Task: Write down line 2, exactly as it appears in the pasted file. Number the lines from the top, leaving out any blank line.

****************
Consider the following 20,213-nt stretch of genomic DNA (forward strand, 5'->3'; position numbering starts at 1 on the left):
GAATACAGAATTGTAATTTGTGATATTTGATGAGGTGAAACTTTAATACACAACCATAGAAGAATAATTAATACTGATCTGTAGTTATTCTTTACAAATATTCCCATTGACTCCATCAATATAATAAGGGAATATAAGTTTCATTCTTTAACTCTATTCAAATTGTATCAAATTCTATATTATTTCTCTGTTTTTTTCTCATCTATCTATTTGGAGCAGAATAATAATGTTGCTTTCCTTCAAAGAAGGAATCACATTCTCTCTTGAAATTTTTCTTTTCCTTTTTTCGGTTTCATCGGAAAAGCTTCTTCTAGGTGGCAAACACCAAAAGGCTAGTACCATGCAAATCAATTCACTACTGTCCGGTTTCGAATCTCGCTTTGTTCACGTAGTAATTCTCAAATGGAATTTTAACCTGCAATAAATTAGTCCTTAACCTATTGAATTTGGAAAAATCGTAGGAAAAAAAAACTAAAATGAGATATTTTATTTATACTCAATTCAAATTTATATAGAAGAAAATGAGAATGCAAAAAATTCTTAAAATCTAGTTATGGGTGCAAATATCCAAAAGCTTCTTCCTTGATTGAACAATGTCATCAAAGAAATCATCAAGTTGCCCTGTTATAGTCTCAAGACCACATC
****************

GAATACAGAATTGTAATTTGTGATATTTGATGAGGTGAAACTTTAATACACAACCATAGAAGAATAATTAATACTGATCTGTAGTTATTCTTTACAAATATTCCCATTGACTCCATCAATATAATAAGGGAATATAAGTTTCATTCTTTAACTCTATTCAAATTGTATCAAATTCTATATTATTTCTCTGTTTTTTTCTCATCTATCTATTTGGAGCAGAATAATAATGTTGCTTTCCTTCAAAGAAGGAATCACATTCTCTCTTGAAATTTTTCTTTTCCTTTTTTCGGTTTCATCGGAAAAGCTTCTTCTAGGTGGCAAACACCAAAAGGCTAGTACCATGCAAATCAATTCACTACTGTCCGGTTTCGAATCTCGCTTTGTTCACGTAGTAATTCTCAAATGGAATTTTAACCTGCAATAAATTAGTCCTTAACCTATTGAATTTGGAAAAATCGTAGGAAAAAAAAACTAAAATGAGATATTTTATTTATACTCAATTCAAATTTATATAGAAGAAAATGAGAATGCAAAAAATTCTTAAAATCTAGTTATGGGTGCAAATATCCAAAAGCTTCTTCCTTGATTGAACAATGTCATCAAAGAAATCATCAAGTTGCCCTGTTATAGTCTCAAGACCACATC